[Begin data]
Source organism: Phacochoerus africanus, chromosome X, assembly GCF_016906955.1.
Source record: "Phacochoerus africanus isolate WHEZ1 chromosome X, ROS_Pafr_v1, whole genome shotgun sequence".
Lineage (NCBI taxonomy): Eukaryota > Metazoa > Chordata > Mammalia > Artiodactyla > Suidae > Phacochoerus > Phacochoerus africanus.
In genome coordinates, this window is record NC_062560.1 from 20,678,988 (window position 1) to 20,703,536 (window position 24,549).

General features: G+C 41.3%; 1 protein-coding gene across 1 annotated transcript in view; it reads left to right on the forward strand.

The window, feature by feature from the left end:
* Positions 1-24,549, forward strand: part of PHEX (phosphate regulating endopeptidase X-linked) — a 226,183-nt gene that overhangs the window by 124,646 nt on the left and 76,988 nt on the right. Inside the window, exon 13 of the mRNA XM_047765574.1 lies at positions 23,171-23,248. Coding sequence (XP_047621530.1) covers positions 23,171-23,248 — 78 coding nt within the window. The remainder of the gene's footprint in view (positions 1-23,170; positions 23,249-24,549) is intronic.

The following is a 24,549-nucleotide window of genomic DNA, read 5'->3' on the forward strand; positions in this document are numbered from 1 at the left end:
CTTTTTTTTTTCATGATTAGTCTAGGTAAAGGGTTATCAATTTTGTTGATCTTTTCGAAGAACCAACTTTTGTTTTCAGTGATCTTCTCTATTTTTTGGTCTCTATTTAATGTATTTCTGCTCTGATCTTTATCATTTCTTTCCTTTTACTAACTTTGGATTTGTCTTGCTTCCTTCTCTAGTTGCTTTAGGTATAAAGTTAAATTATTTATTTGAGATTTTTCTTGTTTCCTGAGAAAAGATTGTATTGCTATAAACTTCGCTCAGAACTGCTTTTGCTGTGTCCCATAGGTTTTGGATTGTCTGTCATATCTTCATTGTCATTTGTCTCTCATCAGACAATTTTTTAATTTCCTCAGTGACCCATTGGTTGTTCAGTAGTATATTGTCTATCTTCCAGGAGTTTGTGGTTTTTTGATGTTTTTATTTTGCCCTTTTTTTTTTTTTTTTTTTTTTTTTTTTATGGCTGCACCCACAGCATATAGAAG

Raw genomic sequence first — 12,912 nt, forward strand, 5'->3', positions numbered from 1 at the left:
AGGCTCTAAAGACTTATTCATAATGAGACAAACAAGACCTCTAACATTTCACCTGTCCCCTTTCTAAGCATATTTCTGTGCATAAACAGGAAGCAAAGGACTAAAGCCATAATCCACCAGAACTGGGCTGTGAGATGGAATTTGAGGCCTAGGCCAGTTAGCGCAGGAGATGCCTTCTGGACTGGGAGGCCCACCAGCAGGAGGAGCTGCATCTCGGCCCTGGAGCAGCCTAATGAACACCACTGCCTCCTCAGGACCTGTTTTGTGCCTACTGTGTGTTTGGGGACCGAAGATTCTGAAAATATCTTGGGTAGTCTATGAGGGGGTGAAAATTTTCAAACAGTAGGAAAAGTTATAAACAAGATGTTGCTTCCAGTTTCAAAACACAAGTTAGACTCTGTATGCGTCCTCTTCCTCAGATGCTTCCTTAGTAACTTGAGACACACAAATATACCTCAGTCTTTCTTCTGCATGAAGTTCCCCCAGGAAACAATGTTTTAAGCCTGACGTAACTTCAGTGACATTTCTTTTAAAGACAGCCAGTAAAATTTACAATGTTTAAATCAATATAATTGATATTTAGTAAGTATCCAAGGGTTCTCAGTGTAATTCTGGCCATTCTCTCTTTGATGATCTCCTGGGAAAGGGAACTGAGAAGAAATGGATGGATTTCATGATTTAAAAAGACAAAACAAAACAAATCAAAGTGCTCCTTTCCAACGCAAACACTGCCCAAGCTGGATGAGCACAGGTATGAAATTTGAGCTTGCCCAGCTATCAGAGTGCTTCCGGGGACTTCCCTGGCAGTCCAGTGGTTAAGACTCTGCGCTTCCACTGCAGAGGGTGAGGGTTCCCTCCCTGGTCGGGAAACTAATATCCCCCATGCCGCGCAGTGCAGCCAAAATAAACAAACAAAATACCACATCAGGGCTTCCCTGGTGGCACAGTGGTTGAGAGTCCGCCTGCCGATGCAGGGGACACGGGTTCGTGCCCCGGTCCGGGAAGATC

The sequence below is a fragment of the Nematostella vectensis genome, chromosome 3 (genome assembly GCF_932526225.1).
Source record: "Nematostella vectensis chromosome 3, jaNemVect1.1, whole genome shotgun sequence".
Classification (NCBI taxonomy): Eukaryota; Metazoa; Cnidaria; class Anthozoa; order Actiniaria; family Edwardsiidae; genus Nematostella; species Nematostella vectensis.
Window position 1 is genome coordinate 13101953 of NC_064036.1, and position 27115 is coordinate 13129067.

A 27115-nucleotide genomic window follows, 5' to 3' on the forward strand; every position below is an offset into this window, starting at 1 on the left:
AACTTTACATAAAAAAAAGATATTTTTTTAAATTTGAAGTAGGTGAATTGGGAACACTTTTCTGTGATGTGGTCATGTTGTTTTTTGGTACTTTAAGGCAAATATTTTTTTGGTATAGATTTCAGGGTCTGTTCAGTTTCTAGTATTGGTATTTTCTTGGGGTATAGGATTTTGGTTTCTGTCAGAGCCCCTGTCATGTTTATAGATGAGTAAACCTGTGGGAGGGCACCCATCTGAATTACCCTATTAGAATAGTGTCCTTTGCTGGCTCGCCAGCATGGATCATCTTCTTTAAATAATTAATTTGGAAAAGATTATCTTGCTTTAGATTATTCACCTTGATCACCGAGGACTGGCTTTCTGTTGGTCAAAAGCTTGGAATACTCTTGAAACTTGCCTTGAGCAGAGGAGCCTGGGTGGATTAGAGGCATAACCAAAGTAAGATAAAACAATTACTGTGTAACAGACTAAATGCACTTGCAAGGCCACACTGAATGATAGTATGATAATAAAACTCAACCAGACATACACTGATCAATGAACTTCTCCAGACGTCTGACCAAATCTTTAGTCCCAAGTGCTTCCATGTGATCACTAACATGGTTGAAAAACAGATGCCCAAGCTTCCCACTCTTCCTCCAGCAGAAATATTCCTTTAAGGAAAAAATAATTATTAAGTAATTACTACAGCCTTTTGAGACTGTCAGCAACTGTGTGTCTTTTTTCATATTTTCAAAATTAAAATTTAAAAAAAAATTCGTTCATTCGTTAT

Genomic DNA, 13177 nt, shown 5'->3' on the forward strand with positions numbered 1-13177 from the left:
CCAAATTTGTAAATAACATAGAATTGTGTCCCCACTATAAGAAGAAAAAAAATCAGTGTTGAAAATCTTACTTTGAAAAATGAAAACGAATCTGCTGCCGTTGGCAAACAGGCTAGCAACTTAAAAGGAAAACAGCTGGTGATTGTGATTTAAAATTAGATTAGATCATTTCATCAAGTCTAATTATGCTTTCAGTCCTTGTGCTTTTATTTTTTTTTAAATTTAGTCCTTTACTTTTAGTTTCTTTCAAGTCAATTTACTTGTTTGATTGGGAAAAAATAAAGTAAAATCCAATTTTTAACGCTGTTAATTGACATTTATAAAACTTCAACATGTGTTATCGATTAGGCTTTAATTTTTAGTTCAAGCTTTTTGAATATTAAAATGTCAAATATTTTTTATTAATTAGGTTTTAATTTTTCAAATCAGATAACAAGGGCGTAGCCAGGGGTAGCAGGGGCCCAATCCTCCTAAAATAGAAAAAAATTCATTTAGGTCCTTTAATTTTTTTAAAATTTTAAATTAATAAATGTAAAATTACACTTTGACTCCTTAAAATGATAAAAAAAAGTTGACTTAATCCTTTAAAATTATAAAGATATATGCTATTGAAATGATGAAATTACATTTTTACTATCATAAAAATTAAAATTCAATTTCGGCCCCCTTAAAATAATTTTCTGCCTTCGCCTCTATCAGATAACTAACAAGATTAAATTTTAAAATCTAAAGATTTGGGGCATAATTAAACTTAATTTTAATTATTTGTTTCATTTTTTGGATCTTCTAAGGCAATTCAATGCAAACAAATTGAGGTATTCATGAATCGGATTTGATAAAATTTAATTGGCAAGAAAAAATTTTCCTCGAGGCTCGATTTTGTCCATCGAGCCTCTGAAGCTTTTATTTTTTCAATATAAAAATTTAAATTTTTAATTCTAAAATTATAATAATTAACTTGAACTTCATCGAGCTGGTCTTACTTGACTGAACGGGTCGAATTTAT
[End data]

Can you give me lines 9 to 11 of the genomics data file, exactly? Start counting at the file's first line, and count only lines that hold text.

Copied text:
CTTTTTTTTTTCATGATTAGTCTAGGTAAAGGGTTATCAATTTTGTTGATCTTTTCGAAGAACCAACTTTTGTTTTCAGTGATCTTCTCTATTTTTTGGTCTCTATTTAATGTATTTCTGCTCTGATCTTTATCATTTCTTTCCTTTTACTAACTTTGGATTTGTCTTGCTTCCTTCTCTAGTTGCTTTAGGTATAAAGTTAAATTATTTATTTGAGATTTTTCTTGTTTCCTGAGAAAAGATTGTATTGCTATAAACTTCGCTCAGAACTGCTTTTGCTGTGTCCCATAGGTTTTGGATTGTCTGTCATATCTTCATTGTCATTTGTCTCTCATCAGACAATTTTTTAATTTCCTCAGTGACCCATTGGTTGTTCAGTAGTATATTGTCTATCTTCCAGGAGTTTGTGGTTTTTTGATGTTTTTATTTTGCCCTTTTTTTTTTTTTTTTTTTTTTTTTTTTATGGCTGCACCCACAGCATATAGAAG

Raw genomic sequence first — 12,912 nt, forward strand, 5'->3', positions numbered from 1 at the left:
AGGCTCTAAAGACTTATTCATAATGAGACAAACAAGACCTCTAACATTTCACCTGTCCCCTTTCTAAGCATATTTCTGTGCATAAACAGGAAGCAAAGGACTAAAGCCATAATCCACCAGAACTGGGCTGTGAGATGGAATTTGAGGCCTAGGCCAGTTAGCGCAGGAGATGCCTTCTGGACTGGGAGGCCCACCAGCAGGAGGAGCTGCATCTCGGCCCTGGAGCAGCCTAATGAACACCACTGCCTCCTCAGGACCTGTTTTGTGCCTACTGTGTGTTTGGGGACCGAAGATTCTGAAAATATCTTGGGTAGTCTATGAGGGGGTGAAAATTTTCAAACAGTAGGAAAAGTTATAAACAAGATGTTGCTTCCAGTTTCAAAACACAAGTTAGACTCTGTATGCGTCCTCTTCCTCAGATGCTTCCTTAGTAACTTGAGACACACAAATATACCTCAGTCTTTCTTCTGCATGAAGTTCCCCCAGGAAACAATGTTTTAAGCCTGACGTAACTTCAGTGACATTTCTTTTAAAGACAGCCAGTAAAATTTACAATGTTTAAATCAATATAATTGATATTTAGTAAGTATCCAAGGGTTCTCAGTGTAATTCTGGCCATTCTCTCTTTGATGATCTCCTGGGAAAGGGAACTGAGAAGAAATGGATGGATTTCATGATTTAAAAAGACAAAACAAAACAAATCAAAGTGCTCCTTTCCAACGCAAACACTGCCCAAGCTGGATGAGCACAGGTATGAAATTTGAGCTTGCCCAGCTATCAGAGTGCTTCCGGGGACTTCCCTGGCAGTCCAGTGGTTAAGACTCTGCGCTTCCACTGCAGAGGGTGAGGGTTCCCTCCCTGGTCGGGAAACTAATATCCCCCATGCCGCGCAGTGCAGCCAAAATAAACAAACAAAATACCACATCAGGGCTTCCCTGGTGGCACAGTGGTTGAGAGTCCGCCTGCCGATGCAGGGGACACGGGTTCGTGCCCCGGTCCGGGAAGATC